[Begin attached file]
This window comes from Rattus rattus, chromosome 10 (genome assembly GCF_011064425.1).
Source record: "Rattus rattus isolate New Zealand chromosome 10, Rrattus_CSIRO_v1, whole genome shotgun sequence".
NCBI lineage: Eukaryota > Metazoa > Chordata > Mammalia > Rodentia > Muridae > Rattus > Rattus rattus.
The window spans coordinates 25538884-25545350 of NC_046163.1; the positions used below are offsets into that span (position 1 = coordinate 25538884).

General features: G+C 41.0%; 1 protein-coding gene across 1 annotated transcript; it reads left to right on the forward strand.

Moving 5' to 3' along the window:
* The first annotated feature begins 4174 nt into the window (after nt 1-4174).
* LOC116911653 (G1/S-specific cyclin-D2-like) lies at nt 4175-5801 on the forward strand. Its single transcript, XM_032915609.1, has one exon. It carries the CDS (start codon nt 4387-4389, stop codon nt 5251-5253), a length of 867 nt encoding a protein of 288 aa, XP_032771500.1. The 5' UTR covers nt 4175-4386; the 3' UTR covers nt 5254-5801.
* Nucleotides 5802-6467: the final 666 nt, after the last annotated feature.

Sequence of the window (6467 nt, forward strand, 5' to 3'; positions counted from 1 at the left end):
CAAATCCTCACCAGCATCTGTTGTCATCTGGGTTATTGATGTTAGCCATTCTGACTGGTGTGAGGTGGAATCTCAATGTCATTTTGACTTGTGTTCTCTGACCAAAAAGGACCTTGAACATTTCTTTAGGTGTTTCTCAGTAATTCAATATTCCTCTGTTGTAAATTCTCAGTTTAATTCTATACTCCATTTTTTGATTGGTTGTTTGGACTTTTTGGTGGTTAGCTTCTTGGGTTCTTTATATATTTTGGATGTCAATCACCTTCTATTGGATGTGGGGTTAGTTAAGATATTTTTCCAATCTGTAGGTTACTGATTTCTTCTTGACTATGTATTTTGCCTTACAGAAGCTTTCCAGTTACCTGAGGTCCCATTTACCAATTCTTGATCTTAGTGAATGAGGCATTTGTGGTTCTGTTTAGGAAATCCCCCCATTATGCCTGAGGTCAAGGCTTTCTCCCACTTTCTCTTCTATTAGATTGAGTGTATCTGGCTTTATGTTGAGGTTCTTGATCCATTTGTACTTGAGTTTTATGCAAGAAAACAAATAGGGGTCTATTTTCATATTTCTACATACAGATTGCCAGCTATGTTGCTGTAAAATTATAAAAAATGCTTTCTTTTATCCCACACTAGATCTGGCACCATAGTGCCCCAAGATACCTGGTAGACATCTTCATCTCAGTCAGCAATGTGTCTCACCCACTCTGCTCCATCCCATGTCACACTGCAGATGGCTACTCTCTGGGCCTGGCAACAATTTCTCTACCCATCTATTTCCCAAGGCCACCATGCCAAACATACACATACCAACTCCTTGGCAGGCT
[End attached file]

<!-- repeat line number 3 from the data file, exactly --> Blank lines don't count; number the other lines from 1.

NCBI lineage: Eukaryota > Metazoa > Chordata > Mammalia > Rodentia > Muridae > Rattus > Rattus rattus.